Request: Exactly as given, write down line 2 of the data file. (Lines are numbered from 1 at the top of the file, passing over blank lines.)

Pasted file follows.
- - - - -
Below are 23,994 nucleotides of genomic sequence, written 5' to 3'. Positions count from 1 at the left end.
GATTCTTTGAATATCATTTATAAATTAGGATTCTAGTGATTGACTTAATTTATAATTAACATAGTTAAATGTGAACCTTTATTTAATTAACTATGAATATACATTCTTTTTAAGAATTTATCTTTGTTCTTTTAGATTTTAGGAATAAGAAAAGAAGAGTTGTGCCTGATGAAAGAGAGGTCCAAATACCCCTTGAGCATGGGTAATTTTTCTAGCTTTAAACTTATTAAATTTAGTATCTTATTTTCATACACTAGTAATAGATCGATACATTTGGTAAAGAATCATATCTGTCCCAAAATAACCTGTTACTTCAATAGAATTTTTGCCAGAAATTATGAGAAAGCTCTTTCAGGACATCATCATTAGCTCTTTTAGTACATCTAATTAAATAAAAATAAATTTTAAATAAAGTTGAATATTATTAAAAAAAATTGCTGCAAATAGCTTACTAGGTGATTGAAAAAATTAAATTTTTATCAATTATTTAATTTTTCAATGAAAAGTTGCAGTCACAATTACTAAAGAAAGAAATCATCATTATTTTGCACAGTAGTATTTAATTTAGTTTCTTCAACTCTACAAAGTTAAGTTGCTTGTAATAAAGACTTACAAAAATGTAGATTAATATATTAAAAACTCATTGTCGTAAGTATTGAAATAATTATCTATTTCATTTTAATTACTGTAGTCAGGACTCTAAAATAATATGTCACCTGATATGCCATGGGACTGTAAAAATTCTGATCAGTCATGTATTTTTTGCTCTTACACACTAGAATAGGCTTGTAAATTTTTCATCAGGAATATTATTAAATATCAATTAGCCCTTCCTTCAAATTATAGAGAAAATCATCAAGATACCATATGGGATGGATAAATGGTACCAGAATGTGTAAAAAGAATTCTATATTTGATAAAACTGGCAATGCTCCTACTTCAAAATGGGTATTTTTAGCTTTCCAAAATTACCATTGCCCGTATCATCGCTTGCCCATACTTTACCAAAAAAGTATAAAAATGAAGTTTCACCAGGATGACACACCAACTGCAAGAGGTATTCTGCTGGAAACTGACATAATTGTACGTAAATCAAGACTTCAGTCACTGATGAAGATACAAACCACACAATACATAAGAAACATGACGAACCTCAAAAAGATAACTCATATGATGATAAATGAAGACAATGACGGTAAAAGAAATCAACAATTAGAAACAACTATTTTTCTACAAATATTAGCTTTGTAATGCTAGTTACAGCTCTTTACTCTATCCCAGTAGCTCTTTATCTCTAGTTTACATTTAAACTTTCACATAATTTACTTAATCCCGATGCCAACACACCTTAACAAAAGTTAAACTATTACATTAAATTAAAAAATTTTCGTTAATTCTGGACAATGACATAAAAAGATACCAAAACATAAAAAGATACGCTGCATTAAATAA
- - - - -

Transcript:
GATTCTTTGAATATCATTTATAAATTAGGATTCTAGTGATTGACTTAATTTATAATTAACATAGTTAAATGTGAACCTTTATTTAATTAACTATGAATATACATTCTTTTTAAGAATTTATCTTTGTTCTTTTAGATTTTAGGAATAAGAAAAGAAGAGTTGTGCCTGATGAAAGAGAGGTCCAAATACCCCTTGAGCATGGGTAATTTTTCTAGCTTTAAACTTATTAAATTTAGTATCTTATTTTCATACACTAGTAATAGATCGATACATTTGGTAAAGAATCATATCTGTCCCAAAATAACCTGTTACTTCAATAGAATTTTTGCCAGAAATTATGAGAAAGCTCTTTCAGGACATCATCATTAGCTCTTTTAGTACATCTAATTAAATAAAAATAAATTTTAAATAAAGTTGAATATTATTAAAAAAAATTGCTGCAAATAGCTTACTAGGTGATTGAAAAAATTAAATTTTTATCAATTATTTAATTTTTCAATGAAAAGTTGCAGTCACAATTACTAAAGAAAGAAATCATCATTATTTTGCACAGTAGTATTTAATTTAGTTTCTTCAACTCTACAAAGTTAAGTTGCTTGTAATAAAGACTTACAAAAATGTAGATTAATATATTAAAAACTCATTGTCGTAAGTATTGAAATAATTATCTATTTCATTTTAATTACTGTAGTCAGGACTCTAAAATAATATGTCACCTGATATGCCATGGGACTGTAAAAATTCTGATCAGTCATGTATTTTTTGCTCTTACACACTAGAATAGGCTTGTAAATTTTTCATCAGGAATATTATTAAATATCAATTAGCCCTTCCTTCAAATTATAGAGAAAATCATCAAGATACCATATGGGATGGATAAATGGTACCAGAATGTGTAAAAAGAATTCTATATTTGATAAAACTGGCAATGCTCCTACTTCAAAATGGGTATTTTTAGCTTTCCAAAATTACCATTGCCCGTATCATCGCTTGCCCATACTTTACCAAAAAAGTATAAAAATGAAGTTTCACCAGGATGACACACCAACTGCAAGAGGTATTCTGCTGGAAACTGACATAATTGTACGTAAATCAAGACTTCAGTCACTGATGAAGATACAAACCACACAATACATAAGAAACATGACGAACCTCAAAAAGATAACTCATATGATGATAAATGAAGACAATGACGGTAAAAGAAATCAACAATTAGAAACAACTATTTTTCTACAAATATTAGCTTTGTAATGCTAGTTACAGCTCTTTACTCTATCCCAGTAGCTCTTTATCTCTAGTTTACATTTAAACTTTCACATAATTTACTTAATCCCGATGCCAACACACCTTAACAAAAGTTAAACTATTACATTAAATTAAAAAATTTTCGTTAATTCTGGACAATGACATAAAAAGATACCAAAACATAAAAAGATACGCTGCATTAAATAA